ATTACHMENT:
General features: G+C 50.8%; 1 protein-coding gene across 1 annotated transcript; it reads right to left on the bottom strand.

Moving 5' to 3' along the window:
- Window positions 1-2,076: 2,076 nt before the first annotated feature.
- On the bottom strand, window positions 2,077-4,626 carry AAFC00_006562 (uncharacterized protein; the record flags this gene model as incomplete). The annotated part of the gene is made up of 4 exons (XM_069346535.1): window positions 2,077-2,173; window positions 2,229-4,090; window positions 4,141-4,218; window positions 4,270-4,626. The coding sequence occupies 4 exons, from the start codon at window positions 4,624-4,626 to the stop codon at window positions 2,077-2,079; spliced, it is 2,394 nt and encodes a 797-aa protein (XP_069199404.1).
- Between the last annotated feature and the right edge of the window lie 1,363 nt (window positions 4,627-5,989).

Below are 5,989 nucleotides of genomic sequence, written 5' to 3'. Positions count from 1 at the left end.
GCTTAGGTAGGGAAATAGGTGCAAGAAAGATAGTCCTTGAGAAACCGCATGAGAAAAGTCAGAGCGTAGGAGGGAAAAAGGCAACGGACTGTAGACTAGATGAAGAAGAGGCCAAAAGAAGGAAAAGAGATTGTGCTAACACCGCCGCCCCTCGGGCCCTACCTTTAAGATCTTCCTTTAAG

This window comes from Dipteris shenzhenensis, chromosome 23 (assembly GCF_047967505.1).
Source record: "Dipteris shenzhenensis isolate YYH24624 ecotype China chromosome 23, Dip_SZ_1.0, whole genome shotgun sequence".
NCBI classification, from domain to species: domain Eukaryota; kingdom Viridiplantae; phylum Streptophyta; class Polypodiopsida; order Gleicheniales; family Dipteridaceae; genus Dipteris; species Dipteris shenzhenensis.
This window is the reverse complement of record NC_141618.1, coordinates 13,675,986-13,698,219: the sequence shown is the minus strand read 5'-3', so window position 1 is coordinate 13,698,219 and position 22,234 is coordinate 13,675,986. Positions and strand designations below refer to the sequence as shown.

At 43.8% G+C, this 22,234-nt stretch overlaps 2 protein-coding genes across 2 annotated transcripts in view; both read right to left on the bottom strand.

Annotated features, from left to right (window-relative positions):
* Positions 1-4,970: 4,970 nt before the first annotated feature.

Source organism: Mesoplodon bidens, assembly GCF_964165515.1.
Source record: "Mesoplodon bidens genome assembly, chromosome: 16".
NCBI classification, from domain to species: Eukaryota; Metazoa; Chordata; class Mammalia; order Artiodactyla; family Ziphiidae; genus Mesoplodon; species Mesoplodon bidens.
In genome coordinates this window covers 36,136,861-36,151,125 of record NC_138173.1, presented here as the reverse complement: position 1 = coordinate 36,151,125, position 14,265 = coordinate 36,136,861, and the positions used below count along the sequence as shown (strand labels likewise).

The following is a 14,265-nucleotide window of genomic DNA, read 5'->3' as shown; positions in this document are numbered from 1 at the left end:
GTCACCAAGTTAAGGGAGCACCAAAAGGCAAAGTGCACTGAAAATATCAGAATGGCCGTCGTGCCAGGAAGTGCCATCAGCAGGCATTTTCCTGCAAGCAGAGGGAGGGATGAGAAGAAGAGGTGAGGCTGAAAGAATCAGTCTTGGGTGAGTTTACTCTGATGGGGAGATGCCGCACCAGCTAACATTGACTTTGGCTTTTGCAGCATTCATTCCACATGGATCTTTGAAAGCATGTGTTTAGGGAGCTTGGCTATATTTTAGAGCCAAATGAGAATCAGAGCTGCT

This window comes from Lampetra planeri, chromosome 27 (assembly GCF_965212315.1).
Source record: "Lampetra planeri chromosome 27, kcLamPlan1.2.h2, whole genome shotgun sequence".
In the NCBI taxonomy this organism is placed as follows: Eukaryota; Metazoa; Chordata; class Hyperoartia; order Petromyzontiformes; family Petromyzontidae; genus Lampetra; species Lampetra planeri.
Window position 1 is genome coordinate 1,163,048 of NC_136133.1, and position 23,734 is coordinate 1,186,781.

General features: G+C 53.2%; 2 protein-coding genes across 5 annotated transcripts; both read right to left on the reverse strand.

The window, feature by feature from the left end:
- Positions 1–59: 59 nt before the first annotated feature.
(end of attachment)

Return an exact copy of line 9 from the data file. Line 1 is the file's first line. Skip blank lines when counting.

Source record: "Dipteris shenzhenensis isolate YYH24624 ecotype China chromosome 23, Dip_SZ_1.0, whole genome shotgun sequence".